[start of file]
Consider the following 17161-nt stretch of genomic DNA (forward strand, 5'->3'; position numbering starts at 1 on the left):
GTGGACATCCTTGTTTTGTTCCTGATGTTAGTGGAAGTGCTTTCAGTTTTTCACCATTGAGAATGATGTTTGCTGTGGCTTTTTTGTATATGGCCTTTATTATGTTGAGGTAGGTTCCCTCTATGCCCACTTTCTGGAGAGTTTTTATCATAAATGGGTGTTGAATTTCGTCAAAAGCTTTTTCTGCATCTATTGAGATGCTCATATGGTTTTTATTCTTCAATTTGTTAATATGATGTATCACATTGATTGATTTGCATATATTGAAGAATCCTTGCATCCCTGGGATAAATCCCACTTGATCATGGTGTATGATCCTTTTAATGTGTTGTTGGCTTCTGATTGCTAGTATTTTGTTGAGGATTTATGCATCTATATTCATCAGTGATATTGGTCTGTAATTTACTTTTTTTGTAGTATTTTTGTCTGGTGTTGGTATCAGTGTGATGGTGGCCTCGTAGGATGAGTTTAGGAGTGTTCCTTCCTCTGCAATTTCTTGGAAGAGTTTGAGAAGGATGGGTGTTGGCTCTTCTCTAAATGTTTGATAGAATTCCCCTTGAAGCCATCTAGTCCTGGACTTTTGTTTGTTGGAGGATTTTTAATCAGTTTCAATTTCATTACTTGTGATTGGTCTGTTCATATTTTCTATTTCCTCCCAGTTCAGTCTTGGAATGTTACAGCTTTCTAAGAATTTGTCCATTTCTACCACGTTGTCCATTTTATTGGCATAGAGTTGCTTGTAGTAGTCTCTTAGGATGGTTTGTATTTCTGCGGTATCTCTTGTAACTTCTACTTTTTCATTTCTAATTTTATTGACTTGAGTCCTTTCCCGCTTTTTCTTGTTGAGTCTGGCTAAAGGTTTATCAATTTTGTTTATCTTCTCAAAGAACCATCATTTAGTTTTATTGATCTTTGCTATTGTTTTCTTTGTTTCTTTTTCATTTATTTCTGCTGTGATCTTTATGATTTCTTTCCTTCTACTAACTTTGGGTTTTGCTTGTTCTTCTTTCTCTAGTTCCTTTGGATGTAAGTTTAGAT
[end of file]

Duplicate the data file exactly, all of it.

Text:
Consider the following 17161-nt stretch of genomic DNA (forward strand, 5'->3'; position numbering starts at 1 on the left):
GTGGACATCCTTGTTTTGTTCCTGATGTTAGTGGAAGTGCTTTCAGTTTTTCACCATTGAGAATGATGTTTGCTGTGGCTTTTTTGTATATGGCCTTTATTATGTTGAGGTAGGTTCCCTCTATGCCCACTTTCTGGAGAGTTTTTATCATAAATGGGTGTTGAATTTCGTCAAAAGCTTTTTCTGCATCTATTGAGATGCTCATATGGTTTTTATTCTTCAATTTGTTAATATGATGTATCACATTGATTGATTTGCATATATTGAAGAATCCTTGCATCCCTGGGATAAATCCCACTTGATCATGGTGTATGATCCTTTTAATGTGTTGTTGGCTTCTGATTGCTAGTATTTTGTTGAGGATTTATGCATCTATATTCATCAGTGATATTGGTCTGTAATTTACTTTTTTTGTAGTATTTTTGTCTGGTGTTGGTATCAGTGTGATGGTGGCCTCGTAGGATGAGTTTAGGAGTGTTCCTTCCTCTGCAATTTCTTGGAAGAGTTTGAGAAGGATGGGTGTTGGCTCTTCTCTAAATGTTTGATAGAATTCCCCTTGAAGCCATCTAGTCCTGGACTTTTGTTTGTTGGAGGATTTTTAATCAGTTTCAATTTCATTACTTGTGATTGGTCTGTTCATATTTTCTATTTCCTCCCAGTTCAGTCTTGGAATGTTACAGCTTTCTAAGAATTTGTCCATTTCTACCACGTTGTCCATTTTATTGGCATAGAGTTGCTTGTAGTAGTCTCTTAGGATGGTTTGTATTTCTGCGGTATCTCTTGTAACTTCTACTTTTTCATTTCTAATTTTATTGACTTGAGTCCTTTCCCGCTTTTTCTTGTTGAGTCTGGCTAAAGGTTTATCAATTTTGTTTATCTTCTCAAAGAACCATCATTTAGTTTTATTGATCTTTGCTATTGTTTTCTTTGTTTCTTTTTCATTTATTTCTGCTGTGATCTTTATGATTTCTTTCCTTCTACTAACTTTGGGTTTTGCTTGTTCTTCTTTCTCTAGTTCCTTTGGATGTAAGTTTAGAT